If you shelled out the $3.50 for one of these, you were mailed a regular rock that was covered with glow-in-the-dark green paint. Also, your name was added to a watch list of potential Superman enemies. (Why are you so eager to buy kryptonite, kid?)
No, you can't see through women's clothes with a pair of cheap cardboard glasses, you perv. That responsibility is sacred in our society, which is why only the most gifted graduates of the TSA's weekend seminar are trusted with it.
The ad promised "weeks and weeks of thrilling fun." What kids actually got were packets of grass seeds and plastic pots with monster faces on them. That's right, they literally paid money to watch grass grow.
A bit of research found that the "life-size moon monster" was just a cheap wall poster (of course). Even worse, though, was that the 3 "bonus monster masks" were in fact just photo copies of latex masks!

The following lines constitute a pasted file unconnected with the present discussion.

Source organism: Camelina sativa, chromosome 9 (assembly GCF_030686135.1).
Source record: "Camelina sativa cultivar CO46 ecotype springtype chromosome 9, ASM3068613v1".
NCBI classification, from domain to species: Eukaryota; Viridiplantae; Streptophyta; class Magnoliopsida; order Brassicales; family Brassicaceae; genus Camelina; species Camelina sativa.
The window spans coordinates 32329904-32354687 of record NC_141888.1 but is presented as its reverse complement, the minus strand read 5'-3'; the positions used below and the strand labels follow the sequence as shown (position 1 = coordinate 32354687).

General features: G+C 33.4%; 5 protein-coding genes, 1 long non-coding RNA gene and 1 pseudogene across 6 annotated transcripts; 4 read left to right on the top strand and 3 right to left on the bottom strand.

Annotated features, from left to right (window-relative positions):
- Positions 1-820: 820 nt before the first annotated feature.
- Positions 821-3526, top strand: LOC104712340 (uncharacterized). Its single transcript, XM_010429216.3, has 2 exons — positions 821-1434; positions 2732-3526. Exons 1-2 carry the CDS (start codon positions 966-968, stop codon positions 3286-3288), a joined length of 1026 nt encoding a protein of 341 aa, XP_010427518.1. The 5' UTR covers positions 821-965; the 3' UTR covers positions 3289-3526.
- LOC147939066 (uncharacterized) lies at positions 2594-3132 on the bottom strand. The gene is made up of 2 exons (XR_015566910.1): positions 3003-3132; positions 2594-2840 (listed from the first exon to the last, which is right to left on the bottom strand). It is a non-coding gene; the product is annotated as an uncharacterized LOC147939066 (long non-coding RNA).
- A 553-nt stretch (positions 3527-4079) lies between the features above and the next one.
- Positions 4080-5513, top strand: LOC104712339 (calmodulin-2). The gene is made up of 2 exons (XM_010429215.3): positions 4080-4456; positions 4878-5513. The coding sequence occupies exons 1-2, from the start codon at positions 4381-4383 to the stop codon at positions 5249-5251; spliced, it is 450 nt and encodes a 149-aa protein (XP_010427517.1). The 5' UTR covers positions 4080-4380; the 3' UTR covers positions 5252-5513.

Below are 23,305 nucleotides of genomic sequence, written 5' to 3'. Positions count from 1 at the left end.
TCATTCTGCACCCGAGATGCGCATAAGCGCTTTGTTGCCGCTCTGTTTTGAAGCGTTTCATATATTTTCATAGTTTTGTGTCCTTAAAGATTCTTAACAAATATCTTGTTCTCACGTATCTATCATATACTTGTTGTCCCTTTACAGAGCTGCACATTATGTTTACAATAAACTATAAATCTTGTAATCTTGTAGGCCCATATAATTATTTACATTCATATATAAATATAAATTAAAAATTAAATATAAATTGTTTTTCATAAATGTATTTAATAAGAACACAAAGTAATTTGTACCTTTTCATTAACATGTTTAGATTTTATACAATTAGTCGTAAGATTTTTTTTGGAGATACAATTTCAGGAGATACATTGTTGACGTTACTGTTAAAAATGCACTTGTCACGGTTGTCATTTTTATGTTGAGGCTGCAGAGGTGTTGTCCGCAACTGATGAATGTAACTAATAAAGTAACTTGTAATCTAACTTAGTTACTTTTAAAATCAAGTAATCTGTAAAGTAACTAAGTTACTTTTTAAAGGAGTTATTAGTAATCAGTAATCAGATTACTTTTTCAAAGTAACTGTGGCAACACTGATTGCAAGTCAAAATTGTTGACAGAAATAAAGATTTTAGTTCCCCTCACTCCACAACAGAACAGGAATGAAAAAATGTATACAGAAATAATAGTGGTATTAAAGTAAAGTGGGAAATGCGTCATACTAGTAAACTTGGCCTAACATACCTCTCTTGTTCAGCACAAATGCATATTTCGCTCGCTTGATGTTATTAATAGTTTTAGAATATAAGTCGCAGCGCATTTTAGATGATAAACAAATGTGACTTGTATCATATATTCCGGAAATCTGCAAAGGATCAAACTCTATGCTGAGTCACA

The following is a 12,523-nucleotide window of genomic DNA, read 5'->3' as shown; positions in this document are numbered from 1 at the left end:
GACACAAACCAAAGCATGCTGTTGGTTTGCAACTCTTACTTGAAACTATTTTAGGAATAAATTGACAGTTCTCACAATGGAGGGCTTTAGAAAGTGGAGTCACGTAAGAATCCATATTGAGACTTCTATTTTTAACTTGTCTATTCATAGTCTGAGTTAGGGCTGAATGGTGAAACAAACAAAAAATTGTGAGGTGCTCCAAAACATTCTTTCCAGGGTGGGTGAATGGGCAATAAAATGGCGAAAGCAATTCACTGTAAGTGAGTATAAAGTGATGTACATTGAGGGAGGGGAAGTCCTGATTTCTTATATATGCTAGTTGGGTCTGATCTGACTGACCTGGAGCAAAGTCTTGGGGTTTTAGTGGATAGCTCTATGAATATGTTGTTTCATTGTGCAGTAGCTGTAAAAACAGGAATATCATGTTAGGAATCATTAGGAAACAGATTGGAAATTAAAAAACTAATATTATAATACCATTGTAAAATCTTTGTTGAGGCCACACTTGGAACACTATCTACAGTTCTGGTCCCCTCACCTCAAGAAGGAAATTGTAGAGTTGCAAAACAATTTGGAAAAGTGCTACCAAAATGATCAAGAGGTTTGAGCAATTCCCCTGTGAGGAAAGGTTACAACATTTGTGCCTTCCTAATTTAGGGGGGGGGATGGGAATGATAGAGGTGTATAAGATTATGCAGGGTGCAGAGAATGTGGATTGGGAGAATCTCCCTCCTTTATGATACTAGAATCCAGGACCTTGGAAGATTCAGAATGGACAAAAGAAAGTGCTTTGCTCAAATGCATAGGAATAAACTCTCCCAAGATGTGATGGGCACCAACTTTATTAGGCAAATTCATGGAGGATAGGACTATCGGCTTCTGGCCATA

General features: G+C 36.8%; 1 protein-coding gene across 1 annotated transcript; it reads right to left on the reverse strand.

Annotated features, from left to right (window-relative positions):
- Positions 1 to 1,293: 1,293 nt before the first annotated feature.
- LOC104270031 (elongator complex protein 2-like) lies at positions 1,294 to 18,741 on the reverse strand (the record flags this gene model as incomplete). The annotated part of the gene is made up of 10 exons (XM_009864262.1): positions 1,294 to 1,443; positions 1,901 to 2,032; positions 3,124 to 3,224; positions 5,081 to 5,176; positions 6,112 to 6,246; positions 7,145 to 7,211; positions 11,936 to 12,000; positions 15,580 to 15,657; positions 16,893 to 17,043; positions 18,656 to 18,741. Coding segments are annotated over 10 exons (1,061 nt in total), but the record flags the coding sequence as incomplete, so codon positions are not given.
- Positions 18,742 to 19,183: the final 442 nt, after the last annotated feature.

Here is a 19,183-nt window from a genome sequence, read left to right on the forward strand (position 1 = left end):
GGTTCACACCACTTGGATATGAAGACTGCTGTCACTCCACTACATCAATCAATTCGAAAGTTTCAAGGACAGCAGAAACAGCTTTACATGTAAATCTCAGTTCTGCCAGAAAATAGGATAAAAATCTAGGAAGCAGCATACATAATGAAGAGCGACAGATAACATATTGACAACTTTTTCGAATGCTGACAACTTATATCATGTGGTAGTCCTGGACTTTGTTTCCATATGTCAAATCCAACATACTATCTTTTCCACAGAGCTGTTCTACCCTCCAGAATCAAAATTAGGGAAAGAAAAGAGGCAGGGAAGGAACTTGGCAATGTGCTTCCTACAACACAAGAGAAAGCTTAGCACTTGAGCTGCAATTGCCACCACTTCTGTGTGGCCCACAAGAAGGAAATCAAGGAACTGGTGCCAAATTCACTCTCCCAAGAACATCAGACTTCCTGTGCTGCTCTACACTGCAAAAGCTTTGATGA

Perhaps this was all an elaborate art project meant to teach kids that the real monster...was greed.
Notice they said, "big enough for 2-3 kids," and not "Fits 2-3 kids." That's because this was nothing but a vinyl wall decal of a log cabin.
I guess the rationale was that three kids could stare at a decal and think to themselves, "Yeah, that's big enough for me." But, once four or five children came over, they'd all start to realize what a rip-off this was.
The "free miniature monkey" ad was placed by a photo enlargement and colorization service called Dean Studios. If you could refer 20 friends to buy Dean's overpriced mail-order photo prints, they really would send you a small monkey that was illegally transported here from South America.